Low back pain

Low back pain is very common, 50% of Americans will have some in their lifetimes. It is one of the more common reasons patients seek my care or that of other Osteopaths. Although there are a number of causes of low back pain, most is considered by conventional medicine to be nonspecific or “Mechanical” low back pain. I like to call this “Garden Variety” low back pain. In Osteopathic Medicine we consider the cause most often to be Somatic dysfunction, which I explain on my Website “About Osteopathic Manipulation”. This type of pain is the most likely to benefit from Osteopathic manipulation. Pain associated with other cases sometimes can be helped as well, but less predictably. Somatic dysfunction is where the muscles are made to contract by a hyperactive reflex arc between the muscle stretch receptor and the spinal cord, which then sends a signal to the muscle to contract. A constantly contracting muscle becomes painful, and sometimes if intense enough would be a “spasm”.  Exactly why the pain can be so intense, and why it can come on suddenly isn’t completely clear, but is typical. We all have some Somatic dysfunction, even without pain, but if it becomes more severe it goes above a threshold which then causes pain. This reflex may be “tweaked” by a minor motion, sometimes resulting in severe pain from seemingly minor motion. There was a more significant injury earlier which set up the pattern, which may or may not have resulted in pain at the time, but a quick, minor move may be enough to bring it over the threshold even years later. It is very common to have self-limited episodes of back pain, where the back seems as if it “goes out” suddenly, and often will resolve without any specific treatment. Some people live all of the time above the threshold, with chronic daily pain. The goal of manipulation is to quiet down he reflex circuit to well enough below the threshold to have a buffer against future episodes.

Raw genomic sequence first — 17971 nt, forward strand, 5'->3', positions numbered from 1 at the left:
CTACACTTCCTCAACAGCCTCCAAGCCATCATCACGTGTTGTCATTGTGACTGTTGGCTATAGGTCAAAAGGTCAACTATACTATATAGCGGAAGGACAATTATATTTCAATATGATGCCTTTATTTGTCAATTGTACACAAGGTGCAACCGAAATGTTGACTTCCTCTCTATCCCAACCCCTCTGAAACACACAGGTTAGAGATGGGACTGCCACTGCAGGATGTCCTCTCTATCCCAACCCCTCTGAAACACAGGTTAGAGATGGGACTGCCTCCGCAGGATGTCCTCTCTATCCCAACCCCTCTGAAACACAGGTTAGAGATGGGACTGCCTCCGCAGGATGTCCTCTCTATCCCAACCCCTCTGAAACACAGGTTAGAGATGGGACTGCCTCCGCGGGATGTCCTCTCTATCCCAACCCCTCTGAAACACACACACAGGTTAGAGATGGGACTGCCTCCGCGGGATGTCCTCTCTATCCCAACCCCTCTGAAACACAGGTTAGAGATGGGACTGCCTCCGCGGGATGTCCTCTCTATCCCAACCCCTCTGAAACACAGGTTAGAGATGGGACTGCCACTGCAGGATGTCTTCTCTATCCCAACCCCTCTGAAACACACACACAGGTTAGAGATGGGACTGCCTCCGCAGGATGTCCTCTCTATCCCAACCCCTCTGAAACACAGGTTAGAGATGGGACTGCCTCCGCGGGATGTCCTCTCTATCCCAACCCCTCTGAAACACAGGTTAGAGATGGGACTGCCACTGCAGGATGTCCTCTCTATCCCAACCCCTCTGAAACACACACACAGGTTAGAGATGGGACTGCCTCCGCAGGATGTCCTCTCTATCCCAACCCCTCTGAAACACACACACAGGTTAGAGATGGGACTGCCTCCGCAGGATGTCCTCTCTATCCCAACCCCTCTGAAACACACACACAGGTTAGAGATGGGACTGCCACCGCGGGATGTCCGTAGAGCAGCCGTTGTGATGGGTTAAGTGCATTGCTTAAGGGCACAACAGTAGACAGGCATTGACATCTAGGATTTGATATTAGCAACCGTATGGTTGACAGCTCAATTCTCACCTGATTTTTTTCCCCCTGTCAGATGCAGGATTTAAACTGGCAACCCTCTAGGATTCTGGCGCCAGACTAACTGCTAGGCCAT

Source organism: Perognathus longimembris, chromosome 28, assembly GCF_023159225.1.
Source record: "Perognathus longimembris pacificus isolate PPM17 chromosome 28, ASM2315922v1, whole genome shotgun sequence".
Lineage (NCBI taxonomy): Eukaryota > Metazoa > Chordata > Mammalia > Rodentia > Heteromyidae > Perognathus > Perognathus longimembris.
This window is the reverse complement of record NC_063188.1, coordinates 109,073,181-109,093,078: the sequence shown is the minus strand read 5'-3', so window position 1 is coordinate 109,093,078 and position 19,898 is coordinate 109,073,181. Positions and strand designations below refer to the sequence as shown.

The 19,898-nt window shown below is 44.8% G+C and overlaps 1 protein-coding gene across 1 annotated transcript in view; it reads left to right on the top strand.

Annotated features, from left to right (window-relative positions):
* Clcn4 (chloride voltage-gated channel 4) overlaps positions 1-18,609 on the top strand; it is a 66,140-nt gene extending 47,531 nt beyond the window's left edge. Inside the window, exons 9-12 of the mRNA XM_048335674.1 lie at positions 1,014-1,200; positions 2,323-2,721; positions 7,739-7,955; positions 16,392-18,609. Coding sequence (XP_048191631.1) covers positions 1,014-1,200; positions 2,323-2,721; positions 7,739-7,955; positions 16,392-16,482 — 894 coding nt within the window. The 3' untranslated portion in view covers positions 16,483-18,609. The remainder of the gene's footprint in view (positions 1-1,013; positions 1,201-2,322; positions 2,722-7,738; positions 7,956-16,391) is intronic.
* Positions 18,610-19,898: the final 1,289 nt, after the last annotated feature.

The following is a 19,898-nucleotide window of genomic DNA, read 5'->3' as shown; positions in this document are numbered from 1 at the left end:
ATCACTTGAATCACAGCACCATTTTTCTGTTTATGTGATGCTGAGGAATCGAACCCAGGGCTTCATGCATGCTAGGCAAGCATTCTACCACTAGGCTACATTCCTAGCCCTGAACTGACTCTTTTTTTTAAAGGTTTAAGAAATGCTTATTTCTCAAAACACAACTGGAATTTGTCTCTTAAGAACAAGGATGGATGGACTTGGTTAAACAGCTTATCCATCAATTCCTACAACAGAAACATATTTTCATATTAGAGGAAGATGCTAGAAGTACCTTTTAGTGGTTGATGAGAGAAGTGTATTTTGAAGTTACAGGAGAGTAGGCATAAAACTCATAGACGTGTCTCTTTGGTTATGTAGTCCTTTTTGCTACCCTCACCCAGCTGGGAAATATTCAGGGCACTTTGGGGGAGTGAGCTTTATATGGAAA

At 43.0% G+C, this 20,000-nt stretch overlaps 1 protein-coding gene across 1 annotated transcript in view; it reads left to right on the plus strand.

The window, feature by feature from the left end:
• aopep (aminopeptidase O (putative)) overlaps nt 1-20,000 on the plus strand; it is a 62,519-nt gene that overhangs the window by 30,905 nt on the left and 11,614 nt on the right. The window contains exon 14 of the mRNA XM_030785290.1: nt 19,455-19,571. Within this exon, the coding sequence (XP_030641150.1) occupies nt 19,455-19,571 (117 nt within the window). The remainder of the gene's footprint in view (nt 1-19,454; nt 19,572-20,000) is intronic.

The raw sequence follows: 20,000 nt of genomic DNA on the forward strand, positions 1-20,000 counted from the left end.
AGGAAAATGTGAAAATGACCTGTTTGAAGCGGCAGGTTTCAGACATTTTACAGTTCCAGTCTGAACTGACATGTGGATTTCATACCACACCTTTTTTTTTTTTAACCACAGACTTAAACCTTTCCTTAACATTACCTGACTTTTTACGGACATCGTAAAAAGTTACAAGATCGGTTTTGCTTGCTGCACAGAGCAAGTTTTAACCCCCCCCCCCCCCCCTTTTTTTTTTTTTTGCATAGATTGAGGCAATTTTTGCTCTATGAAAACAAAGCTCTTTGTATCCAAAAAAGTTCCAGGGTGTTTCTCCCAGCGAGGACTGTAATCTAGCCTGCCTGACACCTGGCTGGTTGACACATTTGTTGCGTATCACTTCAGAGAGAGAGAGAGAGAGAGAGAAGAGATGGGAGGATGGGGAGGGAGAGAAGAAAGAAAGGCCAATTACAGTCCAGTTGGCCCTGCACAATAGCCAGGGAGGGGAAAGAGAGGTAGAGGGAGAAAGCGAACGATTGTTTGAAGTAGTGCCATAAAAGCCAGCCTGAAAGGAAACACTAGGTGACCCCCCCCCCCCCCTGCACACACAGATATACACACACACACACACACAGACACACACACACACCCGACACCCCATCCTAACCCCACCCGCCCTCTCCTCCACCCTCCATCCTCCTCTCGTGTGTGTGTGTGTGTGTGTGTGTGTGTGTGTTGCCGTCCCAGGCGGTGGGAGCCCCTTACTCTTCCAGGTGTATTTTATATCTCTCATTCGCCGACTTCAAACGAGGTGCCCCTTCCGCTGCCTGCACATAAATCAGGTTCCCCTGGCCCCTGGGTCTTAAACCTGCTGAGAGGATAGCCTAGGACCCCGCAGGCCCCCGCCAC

There are other causes of back pain, although more often there may be coincidental anatomic changes which are not actually causing pain, but are attributed as the case often by non-osteopathic practitioners. 


There are very serious and potentially life-threatening causes of back pain, but thankfully these are quite uncommon compared to the myofascial pain of Somatic dysfunction or other benign causes. Generally cancer, infection and fracture are the serious cases to consider. I adults most “bone cancer” has spread from other cancers, although the patient may not have yet been diagnosed. Generally this pain is gradual in onset, as opposed to the “going out” scenario, and isn’t very specifically related to movement as is garden variety pain, where it may be painful to bend over but not arch back, twist one way but not the other, etc. There are often other symptoms of fatigue, unexpected weight loss. Infection in the back is another serious and urgent cause of back pain, but is rare outside of injection drug users who have bacterial spread in the blood. Compression fractures are usually in older adults associated with osteoporosis, and are sudden in onset, generally due to a minor fall or other injury.


There can be other benign causes of pain with a specific anatomic point source pain generator, although as I say many people may have “abnormalities” on X-ray or MRI and have no pain, so in patients with pain this may or may not be the cause. “Arthritis” of the spine or disc related problems may be specific sources of pain. It can be difficult to know based on clinical symptoms, examination findings or even imaging studies. I had sudden onset of low back pain 35 years ago building a deck, and visualizing the location in my mind’s eye, and knowing the anatomy, I would have placed it right at the L5-S1 disc, the lowest. But it was not coming from the disc because I could resolve the pain by curling myself up like a pretzel, utilizing the Strain-Counterstain Osteopathic technique on myself. The pain was primarily muscular, and since the muscles operated across L5-S1, the brain’s simplistic representation was “L5-S1”.